By Marlena De Lacroix a.k.a. Connie Passalacqua Hayman
This year’s Daytime Emmys – for the first time, streamed live online but not televised — they turned out to be relatively painless. Without commercials, the show flowed nicely, and was capably produced. Hostess Kathy Griffin was funny and full of salt and vinegar as always. The absence of television cameras did not discourage the celebrities and glitterati of the daytime world from showing up, including everyone from legendary game show host Monty Hall to plenty of nominees plus Best Show presenter Donna Mills, who entered to the theme from Knots Landing.
The big winner was The Young and the Restless, which won for Best Show. A win for Best Writing (picked up by Shelly Altman) set the tone for Y&R’s winning night. Amelia Heinle (Victoria) won for Best Supporting Actress. Billy Miller, who had the storyline of the year with his character Billy’s daughter’s death in an automobile accident, won Best Actor. Hunter King (who plays Summer) won for starring in a storyline which centered on the identity of her biological father. A most pleasant win was for Special Episode in which the late Jeanne Cooper, who played Katherine for decades, was honored posthumously. Executive Producer Jill Farren Phelps gave a very gracious acceptance speech. She attempted to give another for Y&R ’s win as Best Show, but was interrupted by Griffin, who was hurriedly trying to close the webcast.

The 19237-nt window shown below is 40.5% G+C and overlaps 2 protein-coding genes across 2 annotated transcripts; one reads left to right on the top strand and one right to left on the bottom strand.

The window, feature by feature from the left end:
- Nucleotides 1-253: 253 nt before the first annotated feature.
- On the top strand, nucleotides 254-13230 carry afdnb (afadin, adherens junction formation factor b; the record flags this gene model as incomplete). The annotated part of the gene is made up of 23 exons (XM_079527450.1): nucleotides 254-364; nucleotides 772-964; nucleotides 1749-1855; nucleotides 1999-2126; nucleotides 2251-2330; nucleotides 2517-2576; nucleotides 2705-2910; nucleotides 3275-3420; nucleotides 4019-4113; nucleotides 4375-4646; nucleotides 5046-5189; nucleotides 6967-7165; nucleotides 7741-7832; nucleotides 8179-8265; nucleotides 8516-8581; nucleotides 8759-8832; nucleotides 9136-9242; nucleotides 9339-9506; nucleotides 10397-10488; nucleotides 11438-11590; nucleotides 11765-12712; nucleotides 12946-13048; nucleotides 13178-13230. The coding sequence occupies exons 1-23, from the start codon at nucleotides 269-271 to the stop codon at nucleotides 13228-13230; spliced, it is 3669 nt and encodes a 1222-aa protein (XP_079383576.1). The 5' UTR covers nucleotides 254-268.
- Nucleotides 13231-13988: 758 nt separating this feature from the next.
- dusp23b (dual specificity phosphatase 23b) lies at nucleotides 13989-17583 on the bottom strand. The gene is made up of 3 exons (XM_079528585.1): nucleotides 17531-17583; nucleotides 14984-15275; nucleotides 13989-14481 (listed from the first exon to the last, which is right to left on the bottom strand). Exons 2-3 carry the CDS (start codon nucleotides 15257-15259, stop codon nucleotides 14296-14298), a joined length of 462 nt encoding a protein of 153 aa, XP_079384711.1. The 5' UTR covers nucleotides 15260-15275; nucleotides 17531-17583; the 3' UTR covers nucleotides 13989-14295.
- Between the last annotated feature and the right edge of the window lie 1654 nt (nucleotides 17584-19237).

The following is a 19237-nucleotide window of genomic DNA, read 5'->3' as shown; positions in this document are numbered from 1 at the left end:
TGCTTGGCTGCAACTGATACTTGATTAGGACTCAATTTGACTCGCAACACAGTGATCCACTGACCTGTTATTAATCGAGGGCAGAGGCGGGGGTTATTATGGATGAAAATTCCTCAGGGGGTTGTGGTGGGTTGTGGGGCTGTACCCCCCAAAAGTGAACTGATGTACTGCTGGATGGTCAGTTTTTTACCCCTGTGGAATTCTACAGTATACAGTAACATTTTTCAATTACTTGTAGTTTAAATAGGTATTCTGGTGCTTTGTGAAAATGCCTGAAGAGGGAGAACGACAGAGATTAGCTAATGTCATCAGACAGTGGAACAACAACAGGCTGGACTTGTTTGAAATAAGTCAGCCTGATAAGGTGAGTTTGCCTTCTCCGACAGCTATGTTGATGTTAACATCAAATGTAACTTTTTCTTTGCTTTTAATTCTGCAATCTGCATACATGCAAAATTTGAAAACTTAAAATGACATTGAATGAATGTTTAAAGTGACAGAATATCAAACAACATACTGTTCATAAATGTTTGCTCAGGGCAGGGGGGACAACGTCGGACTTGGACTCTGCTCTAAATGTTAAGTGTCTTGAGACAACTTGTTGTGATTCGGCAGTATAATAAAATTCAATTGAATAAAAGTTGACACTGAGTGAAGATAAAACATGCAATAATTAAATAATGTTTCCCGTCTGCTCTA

It was a very good year, too, for Days of Our Lives which won Best Younger Actor for Chandler Massey (ex-Will) and Best Supporting Actor for Eric Martsolf (Brady). Martsolf heartily thanked co-star Eileen Davidson, who won for Best Actress. She kiddingly thanked frequent winner and fellow nominee Heather Tom (Katie, The Bold and the Beautiful) for “sharing” the award. Davidson finally got the award she deserves for creating the iconic daytime character Kristen DiMera.
There were echoes of cancelled soaps: One Life to Live won Best Direction. Venice, an online soap, won for Best Limited Series soap. The statuette was picked up by one of its stars, an emotional Crystal Chappell.
The Red Carpet Show was thorough, interviewing everyone from soap stars to soap bloggers, but marred somewhat by the flat jokes of inexperienced nonsoap hostesses.
But all in all, the Daytime Emmys 2014, the first to be streamed online, weren’t bad at all. As a matter of fact, they deserved to be televised.